Lord Holme, the Liberal Democrats' campaign manager, said that local activists in Tatton were seeking out a "credible, independent anti-corruption candidate", following Labour's decision to stand aside in favour of a non-party challenger for Mr Hamilton.
But the Tories are hoping to use today's launch of their manifesto to divert attention from sleaze, with a number of initiatives including a pounds 1bn tax bonus for married couples.
According to last night's Tory spin, the "revolutionary" tax dividend, could deliver about pounds 18 a week to two million married couples when one of the partners stays at home and diverts a personal tax allowance to the working spouse.
The threat to mount an independent challenge in Tatton was given added impetus yesterday by the Prime Minister's claim that he would not act against Mr Hamilton, and by the local party's support for the beleaguered candidate.
Alan Barnes, the Tory association's chairman, said he welcomed Mr Major's "belief, in principle, that people against whom allegations are made are innocent until proven guilty".
A growing list of people who might be considered as anti- corruption candidates being bounced around Westminster included the Virgin boss Richard Branson, Frances Lawrence, widow of the murdered headmaster Philip Lawrence, Judge Stephen Tumim, the retired HM inspector of prisons, the business guru and author Charles Handy and Elspeth Howe, wife of Lord Howe and chair of Opportunity 2000, which seeks to put more women in business.
Defiantly using the first daily press conference of the four-week election campaign to field questions about Mr Hamilton and sleaze - in a clear attempt to kill the issue once and for all - Mr Major squarely attacked all suggestions that Mr Hamilton should have to stand down before any findings of guilt or innocence had been reached on the cash-for-questions allegations levelled against him.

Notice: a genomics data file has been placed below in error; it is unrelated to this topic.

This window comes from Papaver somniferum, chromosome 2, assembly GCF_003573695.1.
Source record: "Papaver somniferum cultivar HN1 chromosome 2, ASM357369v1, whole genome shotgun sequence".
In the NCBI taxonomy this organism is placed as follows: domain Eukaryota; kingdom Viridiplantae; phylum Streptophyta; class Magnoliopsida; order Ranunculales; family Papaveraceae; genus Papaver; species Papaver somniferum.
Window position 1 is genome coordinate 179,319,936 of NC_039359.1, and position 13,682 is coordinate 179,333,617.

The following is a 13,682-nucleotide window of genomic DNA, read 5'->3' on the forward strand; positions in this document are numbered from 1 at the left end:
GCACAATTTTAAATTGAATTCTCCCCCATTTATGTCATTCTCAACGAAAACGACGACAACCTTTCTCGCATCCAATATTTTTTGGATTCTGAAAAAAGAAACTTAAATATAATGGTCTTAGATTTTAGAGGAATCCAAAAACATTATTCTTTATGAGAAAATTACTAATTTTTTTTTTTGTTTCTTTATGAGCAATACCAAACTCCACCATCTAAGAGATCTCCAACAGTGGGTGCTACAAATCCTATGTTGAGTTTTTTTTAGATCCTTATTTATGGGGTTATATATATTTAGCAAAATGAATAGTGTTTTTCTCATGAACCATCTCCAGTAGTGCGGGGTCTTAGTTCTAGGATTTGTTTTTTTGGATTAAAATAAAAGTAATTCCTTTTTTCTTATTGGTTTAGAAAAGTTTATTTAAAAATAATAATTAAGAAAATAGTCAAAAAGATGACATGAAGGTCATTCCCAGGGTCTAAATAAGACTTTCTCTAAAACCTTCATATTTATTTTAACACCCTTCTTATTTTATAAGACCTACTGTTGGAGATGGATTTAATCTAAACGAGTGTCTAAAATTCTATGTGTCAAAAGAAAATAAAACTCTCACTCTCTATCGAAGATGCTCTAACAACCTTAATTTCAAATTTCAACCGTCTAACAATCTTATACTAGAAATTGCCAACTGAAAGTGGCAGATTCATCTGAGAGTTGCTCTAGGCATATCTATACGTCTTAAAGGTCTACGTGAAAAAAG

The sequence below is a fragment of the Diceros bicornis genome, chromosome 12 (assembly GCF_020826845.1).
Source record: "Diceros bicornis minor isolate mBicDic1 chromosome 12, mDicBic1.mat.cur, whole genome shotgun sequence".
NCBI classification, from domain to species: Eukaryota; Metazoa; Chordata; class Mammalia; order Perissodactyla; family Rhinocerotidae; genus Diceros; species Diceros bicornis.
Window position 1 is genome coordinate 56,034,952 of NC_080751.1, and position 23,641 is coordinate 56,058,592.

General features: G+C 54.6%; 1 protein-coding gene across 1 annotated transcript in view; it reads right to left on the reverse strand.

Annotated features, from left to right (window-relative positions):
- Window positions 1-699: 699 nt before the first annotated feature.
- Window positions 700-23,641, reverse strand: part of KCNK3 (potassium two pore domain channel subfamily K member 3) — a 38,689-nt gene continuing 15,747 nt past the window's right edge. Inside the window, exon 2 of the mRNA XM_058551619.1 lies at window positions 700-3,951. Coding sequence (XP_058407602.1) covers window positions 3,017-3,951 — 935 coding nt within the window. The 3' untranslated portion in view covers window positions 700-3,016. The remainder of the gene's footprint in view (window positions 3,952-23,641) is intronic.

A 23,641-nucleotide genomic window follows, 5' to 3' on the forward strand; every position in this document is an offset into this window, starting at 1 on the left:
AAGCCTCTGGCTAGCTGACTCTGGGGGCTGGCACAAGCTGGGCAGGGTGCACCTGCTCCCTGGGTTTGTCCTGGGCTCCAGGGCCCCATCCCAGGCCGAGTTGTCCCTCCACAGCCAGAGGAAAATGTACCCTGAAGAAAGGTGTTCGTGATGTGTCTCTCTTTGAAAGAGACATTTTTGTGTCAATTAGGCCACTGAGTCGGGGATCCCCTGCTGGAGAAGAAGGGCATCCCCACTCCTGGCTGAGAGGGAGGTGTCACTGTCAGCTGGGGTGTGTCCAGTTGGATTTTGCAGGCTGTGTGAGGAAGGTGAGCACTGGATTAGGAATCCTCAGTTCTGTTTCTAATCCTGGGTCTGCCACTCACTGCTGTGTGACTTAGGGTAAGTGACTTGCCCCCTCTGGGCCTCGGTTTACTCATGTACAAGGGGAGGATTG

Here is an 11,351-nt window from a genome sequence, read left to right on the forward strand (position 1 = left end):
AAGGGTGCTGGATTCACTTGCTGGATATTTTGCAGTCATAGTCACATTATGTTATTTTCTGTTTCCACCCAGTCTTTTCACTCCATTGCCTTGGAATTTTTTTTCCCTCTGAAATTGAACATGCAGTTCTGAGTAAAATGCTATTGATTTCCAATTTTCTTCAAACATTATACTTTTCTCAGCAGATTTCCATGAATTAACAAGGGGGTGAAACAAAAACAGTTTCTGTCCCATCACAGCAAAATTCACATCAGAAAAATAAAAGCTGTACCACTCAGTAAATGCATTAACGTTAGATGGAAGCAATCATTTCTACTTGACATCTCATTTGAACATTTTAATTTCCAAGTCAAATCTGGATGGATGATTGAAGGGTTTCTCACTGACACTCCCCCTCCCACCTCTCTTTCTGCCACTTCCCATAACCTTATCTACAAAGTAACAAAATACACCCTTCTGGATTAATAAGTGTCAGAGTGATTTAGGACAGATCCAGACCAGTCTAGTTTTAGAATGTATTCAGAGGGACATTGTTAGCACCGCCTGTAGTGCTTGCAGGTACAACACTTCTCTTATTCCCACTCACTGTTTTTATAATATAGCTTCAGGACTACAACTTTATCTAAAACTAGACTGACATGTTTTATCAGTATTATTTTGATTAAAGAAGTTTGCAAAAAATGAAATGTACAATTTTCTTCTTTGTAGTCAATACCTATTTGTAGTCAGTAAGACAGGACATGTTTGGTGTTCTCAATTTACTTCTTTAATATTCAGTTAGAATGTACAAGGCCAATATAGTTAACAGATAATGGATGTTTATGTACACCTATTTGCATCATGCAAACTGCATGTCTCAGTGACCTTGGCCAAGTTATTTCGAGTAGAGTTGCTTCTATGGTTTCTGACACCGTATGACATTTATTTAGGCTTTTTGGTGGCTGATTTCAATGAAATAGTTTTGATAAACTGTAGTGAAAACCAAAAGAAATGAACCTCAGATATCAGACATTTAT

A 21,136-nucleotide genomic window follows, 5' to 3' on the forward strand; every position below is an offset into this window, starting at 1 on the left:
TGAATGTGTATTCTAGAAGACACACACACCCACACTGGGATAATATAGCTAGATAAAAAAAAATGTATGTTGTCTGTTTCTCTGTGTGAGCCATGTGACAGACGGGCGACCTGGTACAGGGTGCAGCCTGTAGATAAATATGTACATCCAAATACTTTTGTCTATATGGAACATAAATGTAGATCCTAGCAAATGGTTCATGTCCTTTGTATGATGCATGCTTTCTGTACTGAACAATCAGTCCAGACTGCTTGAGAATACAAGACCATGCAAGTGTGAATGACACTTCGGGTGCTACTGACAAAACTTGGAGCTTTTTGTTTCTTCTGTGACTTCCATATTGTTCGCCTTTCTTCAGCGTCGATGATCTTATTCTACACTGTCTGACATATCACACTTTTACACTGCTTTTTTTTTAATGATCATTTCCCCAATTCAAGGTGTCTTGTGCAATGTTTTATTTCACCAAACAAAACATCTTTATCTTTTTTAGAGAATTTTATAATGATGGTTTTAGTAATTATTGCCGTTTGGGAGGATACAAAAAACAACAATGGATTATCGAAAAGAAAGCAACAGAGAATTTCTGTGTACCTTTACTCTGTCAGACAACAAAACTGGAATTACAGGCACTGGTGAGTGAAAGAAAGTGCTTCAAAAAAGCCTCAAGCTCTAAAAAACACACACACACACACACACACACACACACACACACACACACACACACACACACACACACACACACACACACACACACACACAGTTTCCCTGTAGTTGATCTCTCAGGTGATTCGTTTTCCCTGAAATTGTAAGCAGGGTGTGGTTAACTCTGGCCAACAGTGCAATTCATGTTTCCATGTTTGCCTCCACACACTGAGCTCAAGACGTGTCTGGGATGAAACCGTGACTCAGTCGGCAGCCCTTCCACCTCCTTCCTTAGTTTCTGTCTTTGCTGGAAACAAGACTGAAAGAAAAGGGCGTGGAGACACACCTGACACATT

"I am not going to bow to the witch-hunt mentality of saying that anybody who faces unsubstantiated charges must leave public life," Mr Major said. But he also gave the strongest possible hint that he was unhappy with the ability of local party associations to stand up to the party leadership - and refuse to dump candidates who were embarrassing the national party.
"They have to work with a candidate, they have to support him or her in their campaigns and beyond, and it has always been their position," he said. But he then added: "We may have to look at that at a later stage in the events of the Nineties." Mr Hamilton, who remained inside his home yesterday, was not saying anything about the future that was dominating the first full day of election campaigning.
Lord Holme said that the Liberal Democrat candidate, Roger Barlow, was still in place, and there was no question of him standing down until a suitable person had been found. Mr Barlow and the Labour candidate, Jon Kelly, will both remain in place as prospective candidates until 8 April, when the Tatton Conservatives will make a final decision on whether to adopt Mr Hamilton as the official candidate.
Gordon Brown, the shadow Chancellor, said Mr Major had moved the debate on by putting his weight behind Mr Hamilton's candidature. "John Major's statement today about Tory candidates has introduced a new element into the campaign in Tatton where a Conservative MP with clear and admitted financial wrongdoing is standing," he said.
"It is now clear that after a weekend in which senior Tories called for Mr Hamilton to stand down, reportedly at the behest of Mr Major, the Prime Minister is now putting the whole authority of his leadership behind backing the endorsement of Mr Hamilton."
t The Conservatives are gaining on Labour, according to a newspaper opinion poll published today. The Guardian/ICM poll shows Labour on 46 points, down two from last month, the Conservatives on 32, up two, and the Liberal Democrats on 17, up one. 1,200 people were questioned over Easter weekend.Reuse content